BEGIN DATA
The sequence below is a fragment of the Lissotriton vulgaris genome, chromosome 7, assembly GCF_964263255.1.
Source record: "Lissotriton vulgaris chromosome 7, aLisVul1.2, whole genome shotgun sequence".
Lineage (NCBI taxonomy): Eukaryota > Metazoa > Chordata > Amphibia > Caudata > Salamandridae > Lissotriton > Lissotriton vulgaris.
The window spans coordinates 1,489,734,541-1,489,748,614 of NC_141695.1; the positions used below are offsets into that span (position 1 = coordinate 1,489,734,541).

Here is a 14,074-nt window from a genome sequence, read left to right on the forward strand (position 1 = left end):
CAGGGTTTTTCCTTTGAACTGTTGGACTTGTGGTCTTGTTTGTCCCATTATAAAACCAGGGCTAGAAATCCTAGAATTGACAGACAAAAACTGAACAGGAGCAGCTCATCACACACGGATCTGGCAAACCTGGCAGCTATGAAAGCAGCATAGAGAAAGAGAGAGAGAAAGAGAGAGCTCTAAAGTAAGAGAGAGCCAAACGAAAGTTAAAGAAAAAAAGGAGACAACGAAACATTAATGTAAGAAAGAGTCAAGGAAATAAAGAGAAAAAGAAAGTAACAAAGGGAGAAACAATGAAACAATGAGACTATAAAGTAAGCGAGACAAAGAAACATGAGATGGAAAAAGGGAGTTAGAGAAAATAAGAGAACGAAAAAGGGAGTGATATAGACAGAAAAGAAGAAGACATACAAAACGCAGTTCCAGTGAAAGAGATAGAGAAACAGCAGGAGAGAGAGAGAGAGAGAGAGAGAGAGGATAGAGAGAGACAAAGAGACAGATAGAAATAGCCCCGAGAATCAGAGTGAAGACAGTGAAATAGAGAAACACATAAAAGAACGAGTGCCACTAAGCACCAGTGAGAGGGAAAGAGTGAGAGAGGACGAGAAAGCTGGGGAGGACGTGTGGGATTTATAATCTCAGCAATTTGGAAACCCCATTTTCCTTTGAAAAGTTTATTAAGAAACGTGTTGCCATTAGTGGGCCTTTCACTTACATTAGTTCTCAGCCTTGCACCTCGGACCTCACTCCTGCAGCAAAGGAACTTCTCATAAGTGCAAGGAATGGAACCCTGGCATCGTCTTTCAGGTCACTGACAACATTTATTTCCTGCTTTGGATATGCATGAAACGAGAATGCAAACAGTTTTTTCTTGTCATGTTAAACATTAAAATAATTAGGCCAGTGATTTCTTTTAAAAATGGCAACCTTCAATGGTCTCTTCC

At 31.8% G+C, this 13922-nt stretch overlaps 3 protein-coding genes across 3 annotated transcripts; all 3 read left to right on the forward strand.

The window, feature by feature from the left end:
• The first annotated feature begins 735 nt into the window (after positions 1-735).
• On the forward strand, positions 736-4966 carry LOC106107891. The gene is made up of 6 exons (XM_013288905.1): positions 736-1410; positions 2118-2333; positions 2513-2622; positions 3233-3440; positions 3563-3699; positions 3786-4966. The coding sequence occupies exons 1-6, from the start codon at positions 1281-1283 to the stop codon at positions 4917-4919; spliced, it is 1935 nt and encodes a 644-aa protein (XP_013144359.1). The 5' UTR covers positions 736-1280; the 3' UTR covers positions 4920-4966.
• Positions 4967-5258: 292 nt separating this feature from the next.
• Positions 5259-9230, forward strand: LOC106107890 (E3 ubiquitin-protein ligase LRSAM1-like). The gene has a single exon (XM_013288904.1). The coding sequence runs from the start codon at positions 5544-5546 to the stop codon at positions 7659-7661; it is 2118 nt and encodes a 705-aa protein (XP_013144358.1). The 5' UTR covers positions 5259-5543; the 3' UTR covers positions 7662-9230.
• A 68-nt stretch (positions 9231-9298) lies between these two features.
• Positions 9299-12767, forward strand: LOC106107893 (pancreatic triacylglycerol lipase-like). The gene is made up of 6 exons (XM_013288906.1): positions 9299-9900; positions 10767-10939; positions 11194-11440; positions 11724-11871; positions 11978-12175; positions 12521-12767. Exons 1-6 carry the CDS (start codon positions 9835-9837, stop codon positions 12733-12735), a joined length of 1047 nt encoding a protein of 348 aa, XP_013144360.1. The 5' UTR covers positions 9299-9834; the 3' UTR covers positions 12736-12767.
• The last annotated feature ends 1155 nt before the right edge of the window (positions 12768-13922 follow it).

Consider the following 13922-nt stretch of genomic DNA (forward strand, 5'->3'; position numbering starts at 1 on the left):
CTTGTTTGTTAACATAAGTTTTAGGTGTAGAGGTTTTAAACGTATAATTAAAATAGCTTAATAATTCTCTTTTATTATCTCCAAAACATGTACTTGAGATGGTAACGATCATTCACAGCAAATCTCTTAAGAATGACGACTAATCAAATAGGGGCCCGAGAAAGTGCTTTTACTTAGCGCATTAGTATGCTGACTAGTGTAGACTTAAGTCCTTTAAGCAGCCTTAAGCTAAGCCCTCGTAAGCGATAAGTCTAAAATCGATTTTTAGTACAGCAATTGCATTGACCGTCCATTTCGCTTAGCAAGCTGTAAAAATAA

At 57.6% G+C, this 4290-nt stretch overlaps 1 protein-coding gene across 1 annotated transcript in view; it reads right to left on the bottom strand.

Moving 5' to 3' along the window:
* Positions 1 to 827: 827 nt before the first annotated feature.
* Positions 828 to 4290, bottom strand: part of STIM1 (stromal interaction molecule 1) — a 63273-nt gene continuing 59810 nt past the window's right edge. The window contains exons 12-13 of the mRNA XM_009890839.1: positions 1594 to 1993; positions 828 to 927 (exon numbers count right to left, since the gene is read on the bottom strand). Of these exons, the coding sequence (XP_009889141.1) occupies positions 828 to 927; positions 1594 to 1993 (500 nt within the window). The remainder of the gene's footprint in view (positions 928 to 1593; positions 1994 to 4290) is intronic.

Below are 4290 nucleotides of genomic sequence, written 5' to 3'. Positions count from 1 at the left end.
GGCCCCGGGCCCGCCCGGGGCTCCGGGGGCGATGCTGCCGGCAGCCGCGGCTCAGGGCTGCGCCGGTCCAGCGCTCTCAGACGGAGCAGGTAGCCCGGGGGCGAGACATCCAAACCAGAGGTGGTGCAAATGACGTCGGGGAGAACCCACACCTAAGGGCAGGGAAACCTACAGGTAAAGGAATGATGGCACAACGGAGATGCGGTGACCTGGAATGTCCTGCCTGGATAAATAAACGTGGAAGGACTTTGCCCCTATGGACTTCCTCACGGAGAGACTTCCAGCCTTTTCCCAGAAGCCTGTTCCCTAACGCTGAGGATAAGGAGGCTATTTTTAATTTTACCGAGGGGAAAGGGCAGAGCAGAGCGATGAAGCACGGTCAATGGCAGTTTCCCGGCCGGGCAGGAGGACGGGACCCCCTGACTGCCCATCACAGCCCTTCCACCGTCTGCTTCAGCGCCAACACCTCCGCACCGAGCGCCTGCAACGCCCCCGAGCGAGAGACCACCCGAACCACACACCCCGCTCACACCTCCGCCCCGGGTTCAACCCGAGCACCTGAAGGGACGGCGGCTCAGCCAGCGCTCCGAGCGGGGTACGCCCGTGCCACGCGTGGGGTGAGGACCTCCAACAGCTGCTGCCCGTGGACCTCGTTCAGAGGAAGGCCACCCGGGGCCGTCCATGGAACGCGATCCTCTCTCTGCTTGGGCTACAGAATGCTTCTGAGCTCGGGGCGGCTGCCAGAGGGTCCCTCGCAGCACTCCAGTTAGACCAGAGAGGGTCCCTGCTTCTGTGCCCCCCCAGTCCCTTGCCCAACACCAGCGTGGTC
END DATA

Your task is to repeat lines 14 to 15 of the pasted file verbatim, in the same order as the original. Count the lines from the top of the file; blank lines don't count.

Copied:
• Positions 9299-12767, forward strand: LOC106107893 (pancreatic triacylglycerol lipase-like). The gene is made up of 6 exons (XM_013288906.1): positions 9299-9900; positions 10767-10939; positions 11194-11440; positions 11724-11871; positions 11978-12175; positions 12521-12767. Exons 1-6 carry the CDS (start codon positions 9835-9837, stop codon positions 12733-12735), a joined length of 1047 nt encoding a protein of 348 aa, XP_013144360.1. The 5' UTR covers positions 9299-9834; the 3' UTR covers positions 12736-12767.
• The last annotated feature ends 1155 nt before the right edge of the window (positions 12768-13922 follow it).